There is a 5 per cent. increase in very many cases. There is a 33⅓ per cent. increase in the price of a cup of tea in the Smoking Room, if the First Secretary of State wants to know. I can get 300 signatures against that particular proposition.

We know very well what this is. This is a victory for the hon. Member for Lewisham, West (Mr. Dickens) and for 300 self-appointed narks who have agreed to follow the very ill-judged invitation of the First Secretary.

I have here a complaining letter, but I want to read very briefly the point made by the laundry concerned. It says: Payment of the Selective Employment Tax commenced on 5th September, 1966. The total cost to this company on a full year basis will be £9,000. In addition to the above, we shall also have to pay increased petrol tax and shall have to bear increased charges from other service industries. In accordance with the national policy we shall endeavour to absorb these additional costs but have no option but to recover the S.E.T. from our customers". Every single item recorded there is a deliberate action of this Government to increase prices. The Selective Employment Tax was recommended to us exactly on this basis. The petrol tax just referred to is again part of the Chancellor's measures for deflation. The increased charges from other service industries are no more than a secondary effect of the Selective Employment Tax working through the whole economy, as we have warned the Treasury Bench over and over again that it would do. In this case those who have had to suffer from the Selective Employment Tax are now being doubly penalised by the Government for their reaction to it.

Mr. Gwilym Roberts (Bedfordshire, South)

The right hon. Gentleman is very critical of what he regards as these deflationary taxes. Could he suggest how he would have proposed to raise the same level of taxation?

Mr. Macleod

It would not have been necessary to raise anything like this amount if the Chancellor had listened to the advice which he was given from this side of the House about acting earlier and not waiting until the autumn before any action was taken.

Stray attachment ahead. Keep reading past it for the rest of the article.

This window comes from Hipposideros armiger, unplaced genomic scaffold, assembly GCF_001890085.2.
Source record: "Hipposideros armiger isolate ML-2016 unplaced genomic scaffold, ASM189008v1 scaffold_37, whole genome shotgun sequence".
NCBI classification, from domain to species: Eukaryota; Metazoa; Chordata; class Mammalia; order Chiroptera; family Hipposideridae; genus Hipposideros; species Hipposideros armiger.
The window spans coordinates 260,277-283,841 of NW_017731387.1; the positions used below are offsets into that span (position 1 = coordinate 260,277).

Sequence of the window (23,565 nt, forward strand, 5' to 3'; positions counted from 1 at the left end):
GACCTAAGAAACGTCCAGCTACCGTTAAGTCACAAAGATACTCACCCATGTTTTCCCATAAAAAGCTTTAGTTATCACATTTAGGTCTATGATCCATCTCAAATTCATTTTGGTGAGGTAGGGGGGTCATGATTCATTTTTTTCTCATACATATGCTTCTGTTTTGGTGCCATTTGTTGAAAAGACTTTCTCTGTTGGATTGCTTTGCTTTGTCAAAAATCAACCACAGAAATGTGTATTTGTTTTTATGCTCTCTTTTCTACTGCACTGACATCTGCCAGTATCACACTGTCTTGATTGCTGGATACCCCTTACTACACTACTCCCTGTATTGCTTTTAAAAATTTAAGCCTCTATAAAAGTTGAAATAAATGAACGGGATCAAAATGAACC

One other instance was sent to me by two old-age pensioners, in complaint against an increased service charge. The letter from the co-operative society concerned said: During the last 12 months operating costs have increased considerably. Much more is now having to be paid in wages, in transport expenses and in Government taxes. The Society finds that the delivery of orders to members' homes constitutes a heavy expense. It has decided to seek a contribution towards the costs by introducing a charge of 6d. per parcel". That comes from the Enfield Highway Co-operative Society, the society which sought my help in opposing the S.E.T., when I assured it that we would oppose it fiercely but that we were less confident about the attitude of the Co-operative Members of the Labour Party.

Mr. John Rankin (Glasgow, Govan)

As a Co-operative and Labour Party Member, I remind the right hon. Gentleman that, had he been taking an active part in opposing the tax, he would have seen that the Co-operative Members demonstrated the opposition in the House and did their best by every Parliamentary means to convince the Government that the tax was wrong.

Mr. Macleod

The hon. Member had better refresh his memory by looking at the Division lists, particularly that for the Division to impose the Guillotine and thereby stifle discussion of the Co-operative case in particular.

Price control has a superficial attraction, but I am sure, and I believe that the First Secretary of State would agree, that it does not really work. It could not work even with an army of civil servants. For new products there is and there can be no old price structure. It is often unfair in the sense to which the First Secretary of State drew attention this afternoon, inasmuch as those who have held back their prices may now be penalised. If I may repeat a metaphor which I used at the Blackpool Conference, to control prices is literally, in many instances, like controlling the weather, because there is no bigger single influence on prices in this country and throughout the world than the weather. It is an illusion which I hope that the right hon. Gentleman will now abandon that he can control prices, even with the aid of a vast bureaucratic machine.

I want to make a brief reference to Statutory Instrument No. 1021, which is on the Order Paper today as the subject of a Prayer, under my name, and then pass from it. We do not intend to move this Prayer when the time comes because our vote on the larger issue will take it into account.